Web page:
“And please, don’t call us ‘cougars.’ It’s disrespectful. I am 73, and he is 58. We’ve been seeing each other two to three times a month for four years. (We) met on Senior Date, and he contacted me. I was very hesitant for the first five or six dates, but we have the highest respect for and expectations of each other.

“Expectations were outlined as soon as we met: No marriage, can continue to date others if the other wants to. Keep open, trusting, respecting each other as adults. I would never lie to him, or accept a lie from him. Respect is our biggest asset!”

Joanie, of Torrance, said, “I had a relationship with a man 14 years younger. He was a bit immature (although a very nice person) and eventually we had little to share—it almost felt like mommy and son. Both of us needed a relationship with someone closer to our age.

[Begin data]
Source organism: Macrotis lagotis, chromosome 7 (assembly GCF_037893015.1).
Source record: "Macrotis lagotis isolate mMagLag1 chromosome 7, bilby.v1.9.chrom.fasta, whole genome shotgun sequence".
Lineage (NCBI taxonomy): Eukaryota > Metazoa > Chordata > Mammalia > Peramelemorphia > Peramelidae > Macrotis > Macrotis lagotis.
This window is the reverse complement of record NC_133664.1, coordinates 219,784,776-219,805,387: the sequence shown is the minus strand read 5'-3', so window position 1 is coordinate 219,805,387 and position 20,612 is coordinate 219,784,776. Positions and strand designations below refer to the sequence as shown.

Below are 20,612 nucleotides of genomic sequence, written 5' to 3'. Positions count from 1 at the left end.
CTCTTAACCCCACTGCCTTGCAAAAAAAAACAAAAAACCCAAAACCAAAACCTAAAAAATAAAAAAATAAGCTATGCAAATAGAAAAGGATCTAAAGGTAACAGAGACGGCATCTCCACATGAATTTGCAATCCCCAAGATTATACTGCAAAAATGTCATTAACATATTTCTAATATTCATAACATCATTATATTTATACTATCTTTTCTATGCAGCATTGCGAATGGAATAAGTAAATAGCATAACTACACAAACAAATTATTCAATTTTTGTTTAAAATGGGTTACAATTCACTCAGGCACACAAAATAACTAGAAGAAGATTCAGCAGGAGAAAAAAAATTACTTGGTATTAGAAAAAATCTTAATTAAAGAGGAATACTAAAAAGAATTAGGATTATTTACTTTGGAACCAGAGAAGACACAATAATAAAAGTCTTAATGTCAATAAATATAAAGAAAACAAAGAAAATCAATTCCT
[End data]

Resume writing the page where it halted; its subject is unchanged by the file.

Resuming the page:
“Music and events related to particular decades are fun to discuss and share, but when the partner is over a decade younger, he might not have been born at the time so he cannot share ‘memories.’ Maybe a five- to seven-year age difference would work.”

Janice, of Anaheim, said, “All of us hope our relationships will withstand the test of time. However, the ones with less baggage—such as not having a big age difference—will most definitely have a greater chance of doing so.”

Shelly, of San Diego, said, “I am 68, a widow of two years and a retired school teacher and have been seeing a man five years younger for six months. His online profile said he likes to walk, swim, travel, dance and that he is ‘playful,’ likes to sing and play the guitar and piano.